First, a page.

This is great news. I never considered a 3D TV because of the glasses. I can't stand wearing glasses. I even get annoyed wearing shades on a sunny day. This is what I've been waiting for, just didn't think it'd be here this quick. I'll probably get the smallest they got for the bedroom. Other two rooms have Kuro Elites so I don't want to mess with those. I'll just replace the old Sony
post #70 of 106
They must have improved the tech quite a lot sine CES 2013 because on both CES 2011, CES 2012 and 2013 their demo sucks big time and there was no improvement between the three years. Unfortunately due to their lack of track record, I'd have to see it at CES 2014 to judge it for myself.
post #71 of 106
Quote:
Originally Posted by imagic View Post

Leo said that glasses-free front projection basically requires a holographic display to work, and that they are working on it. I'm guessing that means no screen, but he offered no details beyond that. Since there have been examples of on-stage holograms at concerts, it doesn't seem impossible.

Those are not true holograms. The images are projected to a sheet of clear plexiglass (pepper's ghost effect)
post #72 of 106
Quote:
Originally Posted by ellisr63 View Post

That analogy may not be a good one...
There is a Company that has been developing a flying car. They are losing money but I believe they actually had it flying.
http://www.wired.co.uk/news/archive/2012-02/20/moller-unveils-two-new-flying-cars
Actually, it's a good analogy.

We've had flying cars for decades. Museums are full of failed attempts at making and selling them.


The problem is, there's little chance we'll be using them like they do in the "Jetsons", "Back to the Future II" or "The Fifth Element". People suck at driving on the ground. There's no way you'll be able to fly around like we drive around now. That's all we need is minor fender benders to become fatalities when cars come crashing to the ground, killing the occupants and anyone the vehicles land on.

Flying require far too much skill, attention and proper vehicle maintenance to allow just anyone to have that kind of access. Even if they're pretty much automated, people will still find ways to do stupid things or fail to keep their vehicle safe to operate.

Even if the cost comes down to where many can own them, the licensing and inspection processes (plus regulations against simply taking off and landing just anywhere) will keep them out of the hands of everyone but a select few - just like airplanes.
Edited by NetworkTV - 8/10/13 at 9:30pm
post #73 of 106
These sets are obviously aimed at people who want to watch glasses less 3D. But as far as 4K non 3D, it's 2K to each eye resulting in, like the much debated 3D passive, a combined 4K image in the brain. This actually results in 4K 3D for the upcoming 4K standard I would assume, just like the theater. If you want to see 4K 3D, see "Smurfs 2 3D". The PQ is stunning.
Edited by Bill - 8/10/13 at 11:41pm
post #74 of 106
Thread Starter 
Quote:
Originally Posted by Bill View Post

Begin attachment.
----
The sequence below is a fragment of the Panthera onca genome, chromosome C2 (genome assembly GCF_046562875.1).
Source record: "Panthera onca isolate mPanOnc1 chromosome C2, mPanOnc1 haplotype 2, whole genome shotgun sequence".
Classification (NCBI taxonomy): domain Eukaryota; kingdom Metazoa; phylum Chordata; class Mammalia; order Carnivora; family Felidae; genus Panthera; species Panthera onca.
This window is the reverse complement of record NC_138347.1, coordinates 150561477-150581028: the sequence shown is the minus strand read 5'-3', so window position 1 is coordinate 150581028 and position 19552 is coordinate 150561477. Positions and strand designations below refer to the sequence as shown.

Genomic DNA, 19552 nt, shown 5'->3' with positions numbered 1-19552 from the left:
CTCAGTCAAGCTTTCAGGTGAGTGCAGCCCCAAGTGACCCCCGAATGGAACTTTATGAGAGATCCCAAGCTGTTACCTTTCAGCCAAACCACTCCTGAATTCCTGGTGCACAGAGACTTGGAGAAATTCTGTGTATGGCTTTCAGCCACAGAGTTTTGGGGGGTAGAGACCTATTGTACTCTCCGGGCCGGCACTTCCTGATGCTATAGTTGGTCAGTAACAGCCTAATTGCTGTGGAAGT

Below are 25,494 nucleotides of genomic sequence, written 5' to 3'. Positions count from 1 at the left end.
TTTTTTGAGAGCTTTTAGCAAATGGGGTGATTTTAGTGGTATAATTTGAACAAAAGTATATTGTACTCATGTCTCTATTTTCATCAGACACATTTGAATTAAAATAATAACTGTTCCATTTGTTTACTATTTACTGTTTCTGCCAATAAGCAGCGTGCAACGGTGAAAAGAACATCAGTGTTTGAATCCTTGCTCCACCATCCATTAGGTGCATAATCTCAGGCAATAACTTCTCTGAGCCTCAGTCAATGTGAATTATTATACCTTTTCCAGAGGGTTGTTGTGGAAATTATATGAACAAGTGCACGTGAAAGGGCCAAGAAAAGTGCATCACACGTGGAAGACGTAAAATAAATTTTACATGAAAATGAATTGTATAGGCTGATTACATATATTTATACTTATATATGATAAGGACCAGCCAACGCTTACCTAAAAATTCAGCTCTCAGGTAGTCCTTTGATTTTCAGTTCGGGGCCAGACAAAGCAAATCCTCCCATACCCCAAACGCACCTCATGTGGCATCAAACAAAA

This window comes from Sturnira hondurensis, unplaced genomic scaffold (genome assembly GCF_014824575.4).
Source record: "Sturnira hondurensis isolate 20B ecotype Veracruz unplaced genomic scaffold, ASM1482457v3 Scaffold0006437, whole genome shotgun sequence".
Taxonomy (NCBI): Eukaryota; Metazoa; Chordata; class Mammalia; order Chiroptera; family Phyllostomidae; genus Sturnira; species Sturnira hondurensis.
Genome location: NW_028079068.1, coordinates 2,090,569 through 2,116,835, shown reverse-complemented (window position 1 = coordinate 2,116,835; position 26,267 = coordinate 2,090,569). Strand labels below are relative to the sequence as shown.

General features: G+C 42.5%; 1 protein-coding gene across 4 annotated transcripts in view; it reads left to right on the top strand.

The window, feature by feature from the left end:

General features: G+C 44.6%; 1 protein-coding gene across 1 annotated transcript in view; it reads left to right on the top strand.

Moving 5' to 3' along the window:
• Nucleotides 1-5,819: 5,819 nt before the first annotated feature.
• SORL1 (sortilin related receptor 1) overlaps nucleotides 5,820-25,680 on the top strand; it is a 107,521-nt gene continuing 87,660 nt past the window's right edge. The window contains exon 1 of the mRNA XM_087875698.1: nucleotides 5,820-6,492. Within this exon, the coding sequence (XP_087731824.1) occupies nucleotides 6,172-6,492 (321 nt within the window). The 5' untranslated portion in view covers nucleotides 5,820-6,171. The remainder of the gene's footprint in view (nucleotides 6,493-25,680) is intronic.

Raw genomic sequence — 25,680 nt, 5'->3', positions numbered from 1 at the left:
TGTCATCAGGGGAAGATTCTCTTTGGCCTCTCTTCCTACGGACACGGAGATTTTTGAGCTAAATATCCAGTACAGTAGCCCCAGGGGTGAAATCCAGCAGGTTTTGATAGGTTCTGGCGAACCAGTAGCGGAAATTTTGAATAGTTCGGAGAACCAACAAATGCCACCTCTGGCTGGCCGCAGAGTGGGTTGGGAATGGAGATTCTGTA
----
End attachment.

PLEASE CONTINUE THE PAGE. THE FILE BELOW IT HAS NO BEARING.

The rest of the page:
These sets are obviously aimed at people who want to watch glasses less 3D. But as far as 4K non 3D, it's 2K to each eye resulting in, like the much debated 3D passive, a combined 4K image in the brain. This actually results in 4K 3D for the upcoming 4K standard I would assume, just like the theater. If you want to see 4K 3D, see "Smurfs 2 3D". The PQ is stunning.

Fascinating, how quickly the debate can switch from "you can't see the added detail in UHD vs. HD" to "glasses-free 3D on a UHDTV results in a loss of resolution." One of the great things about UHD, is that there is more than one way to use a pixel.
post #75 of 106
Quote:
Originally Posted by imagic View Post

Fascinating, how quickly the debate can switch from "you can't see the added detail in UHD vs. HD" to "glasses-free 3D on a UHDTV results in a loss of resolution." One of the great things about UHD, is that there is more than one way to use a pixel.
Higher resolution displays will always have to deal with the "loss of half the visual resolution" for glasses-free 3D and passive 3D displays and probably always will. The fact will always remain that only half of whatever resolution the display will be able to render will be needed for one of the two simultaneous images that allows glasses-free and passive 3D alternatives. Also, IMO, full UHD detail when viewed at customary distances and @ current display sizes for 2D will not be very useful, with the obvious exception of large screen projection. Only HMDs will potentially be able to take advantage of full UHD resolution for each eye for both 2D and 3D.
Edited by Paul H - 8/11/13 at 10:51am
post #76 of 106
Quote:
Originally Posted by imagic View Post

There will be plenty of other options for people who feel the way you do. Clearly a TV like the one Leo showed me is going to appeal to folks who like 3D.

maybe, but show me ONE high end 2D only plasma on the market today...
i'm sure the marketing push behind glasses free 3D will be that you can use it all the time. i'm not sure the videophile has any impact on the market anymore these days. and how confusing will it be to the public if a manufacturer charges the same amount, or more, for 'only' a 2D television.

i bet you if you took a vt60 and stripped it of 3D and an ST60 and asked the general population which tv was better, most of them would go with the st60 because it has 3D
post #77 of 106
Quote:
Originally Posted by imagic View Post

Fascinating, how quickly the debate can switch from "you can't see the added detail in UHD vs. HD" to "glasses-free 3D on a UHDTV results in a loss of resolution." One of the great things about UHD, is that there is more than one way to use a pixel.